When you go to the beach, do you wear board shorts, togs or swimmers? At lunch, do you eat a potato cake or a scallop? And do you cool down with an ice block, an icy pole or a popsicle?
These are the eternal questions Australians have dealt with for generations. Who's right?
Well, it all comes down to where you live.
The Linguistics Roadshow, presented by researchers from the University of Melbourne, has been visiting schools teaching students about regional dialects through an "interactive showcase about the science of language".
The program has also been running a survey to find out how location determines slang.
Questions include: 'What do you call a barbecued sausage, served in a single slice of bread?'; 'Which of these would you use to describe kissing someone: get with, mac on, etc'; 'What do you call the place where you might buy lunch at school?'.
With thousands of submissions already, their results have been summed up by every reader as thus: "everyone in my city is right and everyone else is totally wrong."
"We created this survey to show how Australian English varies around the country through lexical choice.
"It mostly varies by region, but some of the maps look strange. They're not always clearly divided by region," said Katie Jepson, one of the Roadshow "roadies" and a PhD candidate at the University of Melbourne Centre of Excellence for the Dynamics of Language.
"We’re surprised about some of the variations we see, especially when Queensland patterns sit with Victoria but not NSW.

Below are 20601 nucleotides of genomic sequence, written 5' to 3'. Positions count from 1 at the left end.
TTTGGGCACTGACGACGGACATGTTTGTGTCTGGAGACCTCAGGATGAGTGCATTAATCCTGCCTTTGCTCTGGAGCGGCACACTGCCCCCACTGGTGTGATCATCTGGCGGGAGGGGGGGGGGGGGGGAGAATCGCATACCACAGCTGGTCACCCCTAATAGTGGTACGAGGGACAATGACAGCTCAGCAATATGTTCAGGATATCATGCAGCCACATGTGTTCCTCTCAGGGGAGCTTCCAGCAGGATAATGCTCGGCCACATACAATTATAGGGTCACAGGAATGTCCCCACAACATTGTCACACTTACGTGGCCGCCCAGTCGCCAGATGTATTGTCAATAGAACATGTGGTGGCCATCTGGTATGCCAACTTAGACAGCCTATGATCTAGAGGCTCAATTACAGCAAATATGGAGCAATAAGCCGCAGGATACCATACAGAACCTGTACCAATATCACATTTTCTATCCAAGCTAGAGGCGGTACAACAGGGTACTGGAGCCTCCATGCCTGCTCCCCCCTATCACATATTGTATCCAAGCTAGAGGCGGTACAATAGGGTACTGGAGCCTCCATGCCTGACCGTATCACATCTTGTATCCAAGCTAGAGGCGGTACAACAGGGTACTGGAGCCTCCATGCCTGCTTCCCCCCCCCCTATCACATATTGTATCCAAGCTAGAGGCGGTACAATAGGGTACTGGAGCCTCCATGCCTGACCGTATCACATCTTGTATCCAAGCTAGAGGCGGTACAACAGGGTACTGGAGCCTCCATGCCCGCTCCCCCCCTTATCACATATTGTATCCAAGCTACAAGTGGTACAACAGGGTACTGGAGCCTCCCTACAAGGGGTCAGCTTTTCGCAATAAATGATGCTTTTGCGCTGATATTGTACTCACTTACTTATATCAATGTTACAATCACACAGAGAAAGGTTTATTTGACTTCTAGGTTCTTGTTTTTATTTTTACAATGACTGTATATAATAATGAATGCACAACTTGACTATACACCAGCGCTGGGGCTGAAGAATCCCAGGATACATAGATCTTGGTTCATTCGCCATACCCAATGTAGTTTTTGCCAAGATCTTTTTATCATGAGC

"It's interesting where WA seems to match -- sometimes Adelaide, sometimes Victoria."
The results around food seem the most hotly-contested. 'Potato cake' is the term of choice in Victoria, while 'scallop' is the favoured choice on the rest of the east coast.
A mini-storm erupted on Thursday when the results for the most popular name for barbecued sausage, served in a single slice of bread were discovered online (seriously, here are the results for "sausage in bread" on Twitter, there's a lot of confusion).
Jepson said the controversies around language were to be expected.
"People are very aware of this thing and do want to identify themselves as being from a particular location," she said.
"Once people start talking about the results, they say “oh my gosh how can you call it that?” but subconsciously, the maps show what people are thinking."
"There are lots of words for different things, but why the words change and the patterns, we're not sure how they got so split in the first place."
She identified settlement patterns, immigration, regional identity and even marketing campaigns as factors influencing the terms given to certain items.
Jepson said the roadshow aimed to expand and reach more school children. The survey is still available to complete online here, if you want to add your opinion to the debates.